Only 44 of Montana’s 56 counties are subject to the post-election audit in 2022. Two — Cascade and Sanders — are exempt due to potential recounts. Ten others are exempt due to the fact that they conduct their elections by hand-count in the first place: Daniels, Fallon, Garfield, Golden Valley, McCone, Meagher, Powder River, Prairie, Treasure and Wheatland.
The board also selected at random which races the audit would address. As the only federal race on this year’s ticket, the races for Montana’s two U.S. House seats landed at the top of the list by default. Of the two state Supreme Court races on the ballot, a dice roll established that the high-profile race between incumbent Justice Ingrid Gustafson and challenger James Brown would be included in the audit. And of the two ballot initiatives before 2022 voters, the bipartisan C-48 was randomly chosen.
AUDIT IN ACTION
Tuesday’s action in Helena is precisely what led to the Thursday chants of candidate names in Missoula. The dice determined that precincts Hellgate 97, Lowell 94 and St. Joe 100 East would be the focus of this fall’s audit in Missoula County. As the teams of three responsible for the work arrived, a trio of boxes awaited on tables against the side wall, each centered beneath a sign displaying the corresponding precinct. County election administrator Bradley Seaman explained that his staff had spent the previous day double- and triple-checking the total number of ballots in each box to make sure they were accounted for and ready for the audit to begin.
After a brief run-through of the process from Coyan and Seaman, the teams got to work. They started by sorting ballots into stacks depending on how votes were cast in the congressional race, then proceeded to count each stack out loud. Every vote for a particular candidate was marked separately by two team members on individual spreadsheets. After entering 20 hashmarks, the workers tallying the votes switched to a different color pen — black or red — and switched again after 20 more hashmarks. That, Seaman said, is a step his office implemented purely to slow the counting down.
“It’s not a race, there’s no prize for finishing first,” he said. “It’s all about accuracy.”
Teams repeated the process for the next candidate-specific stack, and the next, before totaling the tallies on both spreadsheets and comparing them against each other and the report generated by the county’s tabulators for that precinct. Once a team finished with the congressional race, they moved on to tally the Supreme Court votes, then the votes for or against C-48.
For the team tasked with auditing St. Joe 100 East, the work included a fourth round of counting: an audit of the results in state Senate District 50. Legislative districts aren’t always subject to the post-election audit in Montana, but when a precinct randomly selected by the Board of State Canvassers includes one or more contested legislative races, one of them gets added to the pile as well. This year, audits in 27 counties included a legislative race.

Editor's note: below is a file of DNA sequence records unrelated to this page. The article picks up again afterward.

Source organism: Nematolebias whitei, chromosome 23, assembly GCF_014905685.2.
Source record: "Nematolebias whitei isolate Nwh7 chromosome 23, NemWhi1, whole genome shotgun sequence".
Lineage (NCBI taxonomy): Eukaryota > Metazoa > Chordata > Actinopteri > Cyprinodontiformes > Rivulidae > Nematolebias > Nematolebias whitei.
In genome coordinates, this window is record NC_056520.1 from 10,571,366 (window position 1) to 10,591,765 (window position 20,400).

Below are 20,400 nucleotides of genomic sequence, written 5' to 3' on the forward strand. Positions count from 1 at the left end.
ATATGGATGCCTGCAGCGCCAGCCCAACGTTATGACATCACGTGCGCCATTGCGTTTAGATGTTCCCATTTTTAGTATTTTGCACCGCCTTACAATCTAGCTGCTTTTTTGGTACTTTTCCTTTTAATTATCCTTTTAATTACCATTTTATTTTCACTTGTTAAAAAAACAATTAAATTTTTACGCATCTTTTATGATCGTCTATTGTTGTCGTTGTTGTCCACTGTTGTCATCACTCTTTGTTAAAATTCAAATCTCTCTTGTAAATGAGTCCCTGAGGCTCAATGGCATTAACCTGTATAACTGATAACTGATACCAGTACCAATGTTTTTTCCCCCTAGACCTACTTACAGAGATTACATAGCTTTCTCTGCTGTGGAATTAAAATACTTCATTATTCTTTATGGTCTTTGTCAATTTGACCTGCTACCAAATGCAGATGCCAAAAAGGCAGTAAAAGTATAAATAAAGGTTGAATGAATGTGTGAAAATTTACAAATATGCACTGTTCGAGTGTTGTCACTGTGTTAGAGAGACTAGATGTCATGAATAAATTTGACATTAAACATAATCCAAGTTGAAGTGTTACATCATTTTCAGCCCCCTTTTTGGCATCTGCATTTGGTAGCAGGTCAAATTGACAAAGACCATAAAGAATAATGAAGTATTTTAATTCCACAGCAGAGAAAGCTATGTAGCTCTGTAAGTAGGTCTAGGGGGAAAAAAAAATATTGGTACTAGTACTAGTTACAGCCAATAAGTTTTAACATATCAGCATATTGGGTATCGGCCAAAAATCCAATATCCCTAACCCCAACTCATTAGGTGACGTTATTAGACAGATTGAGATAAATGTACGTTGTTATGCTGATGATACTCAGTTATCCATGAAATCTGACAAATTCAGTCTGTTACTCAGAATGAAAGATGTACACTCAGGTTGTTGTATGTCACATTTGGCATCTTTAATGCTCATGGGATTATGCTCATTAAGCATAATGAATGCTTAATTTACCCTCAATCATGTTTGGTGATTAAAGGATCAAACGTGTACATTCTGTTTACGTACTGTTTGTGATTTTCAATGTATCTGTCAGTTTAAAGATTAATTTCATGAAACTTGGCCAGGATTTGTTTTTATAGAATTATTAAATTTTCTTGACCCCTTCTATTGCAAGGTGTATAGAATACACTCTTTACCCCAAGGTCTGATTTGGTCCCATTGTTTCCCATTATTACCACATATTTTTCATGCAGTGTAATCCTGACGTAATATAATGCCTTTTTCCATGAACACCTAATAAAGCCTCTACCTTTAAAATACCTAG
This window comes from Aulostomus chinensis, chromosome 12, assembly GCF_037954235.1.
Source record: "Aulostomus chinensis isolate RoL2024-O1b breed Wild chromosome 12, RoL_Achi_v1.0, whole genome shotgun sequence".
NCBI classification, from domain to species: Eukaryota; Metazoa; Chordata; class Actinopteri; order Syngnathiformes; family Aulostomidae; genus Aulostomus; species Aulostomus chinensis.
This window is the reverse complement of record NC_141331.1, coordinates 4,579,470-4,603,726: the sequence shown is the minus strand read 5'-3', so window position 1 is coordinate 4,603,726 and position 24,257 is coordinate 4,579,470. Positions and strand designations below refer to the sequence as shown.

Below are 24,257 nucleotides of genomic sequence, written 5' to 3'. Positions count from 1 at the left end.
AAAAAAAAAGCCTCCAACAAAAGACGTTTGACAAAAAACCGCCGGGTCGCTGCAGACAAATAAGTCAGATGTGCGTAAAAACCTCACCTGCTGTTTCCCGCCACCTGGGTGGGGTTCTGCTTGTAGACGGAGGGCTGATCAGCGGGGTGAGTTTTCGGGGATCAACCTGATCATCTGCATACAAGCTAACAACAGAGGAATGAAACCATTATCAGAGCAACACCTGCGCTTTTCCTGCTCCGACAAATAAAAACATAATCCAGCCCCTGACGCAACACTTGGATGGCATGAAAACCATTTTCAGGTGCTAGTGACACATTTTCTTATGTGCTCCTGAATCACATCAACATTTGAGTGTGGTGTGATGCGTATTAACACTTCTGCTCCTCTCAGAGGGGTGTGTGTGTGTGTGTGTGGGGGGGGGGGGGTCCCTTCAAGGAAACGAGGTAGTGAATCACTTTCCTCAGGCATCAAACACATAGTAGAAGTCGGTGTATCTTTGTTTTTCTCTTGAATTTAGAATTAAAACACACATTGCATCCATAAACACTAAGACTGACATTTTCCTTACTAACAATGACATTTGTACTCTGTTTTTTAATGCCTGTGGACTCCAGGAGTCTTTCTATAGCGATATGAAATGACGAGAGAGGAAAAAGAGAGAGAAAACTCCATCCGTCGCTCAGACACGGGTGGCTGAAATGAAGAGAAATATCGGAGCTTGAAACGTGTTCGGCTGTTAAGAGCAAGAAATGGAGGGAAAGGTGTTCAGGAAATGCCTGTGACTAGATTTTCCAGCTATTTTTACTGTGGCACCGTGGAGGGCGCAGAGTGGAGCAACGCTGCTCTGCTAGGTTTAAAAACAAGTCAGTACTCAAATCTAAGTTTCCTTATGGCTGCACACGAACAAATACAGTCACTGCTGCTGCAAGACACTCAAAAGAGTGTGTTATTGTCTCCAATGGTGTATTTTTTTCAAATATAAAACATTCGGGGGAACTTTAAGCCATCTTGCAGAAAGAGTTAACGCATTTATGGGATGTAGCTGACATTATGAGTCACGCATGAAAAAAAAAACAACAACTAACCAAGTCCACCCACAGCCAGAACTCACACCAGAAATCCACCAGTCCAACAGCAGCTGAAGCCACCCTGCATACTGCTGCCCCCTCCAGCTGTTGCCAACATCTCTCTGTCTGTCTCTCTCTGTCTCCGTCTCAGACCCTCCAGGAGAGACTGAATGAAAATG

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In addition to the boxes, which contained hundreds of absentee ballots, Missoula’s post-election audit included a separate box of provisional ballots counted Monday, along with three thin manila envelopes arrayed on a table against the far wall. Those, Coyan said, contained all the poll-voted ballots cast in each precinct.
“By verifying that that physical, indelible record from the paper ballot matches the totals that came out of the machine, we can ensure we got every person’s ballot counted the way it was marked and the way that voter wanted it,” Coyan added, summing up the day’s core intent. “This is an important part of it. And honestly, it’d be good if more people could see what happens.”
The window for counties to complete their post-election audit duties closes Nov. 21. But that’s still not the end of the process. Once the audit is complete, county officials move on to their post-election canvass. As Coyan describes it, the canvass is “more expansive,” tracking every ballot on its path through the election and ensuring that the total received by a county matches the number it counted. In other words, where the audit serves as a check on the accuracy of the equipment tabulating the votes, the canvass verifies that all the ballots cast were received and recorded in the county’s results.
This step in the process is typically overseen by county commissioners, though substitutes may be selected to fill in for a commissioner who happens to be on the ballot. For example, incumbent Missoula County Commissioner Dave Strohmaier was up for re-election on Nov. 8. According to Seaman, his spot on the canvass board will be filled by retiring Clerk of District Court Shirley Faust.
Per Montana law, once the canvass is complete, county election administrators send those official results to the secretary of state via certified mail. As an added check, the Montana Commissioner of Political Practices also provides the secretary with notification that elected candidates have complied with the necessary filing requirements. Once all those steps have concluded, the Board of State Canvassers convenes to declare the election’s victors, enabling the secretary of state to issue certificates of election to those candidates.
According to Jacobsen’s office, that board meeting is currently slated for Nov. 29, at which point Montanans can anticipate being able to accurately refer to the 2022 general election as a done deal.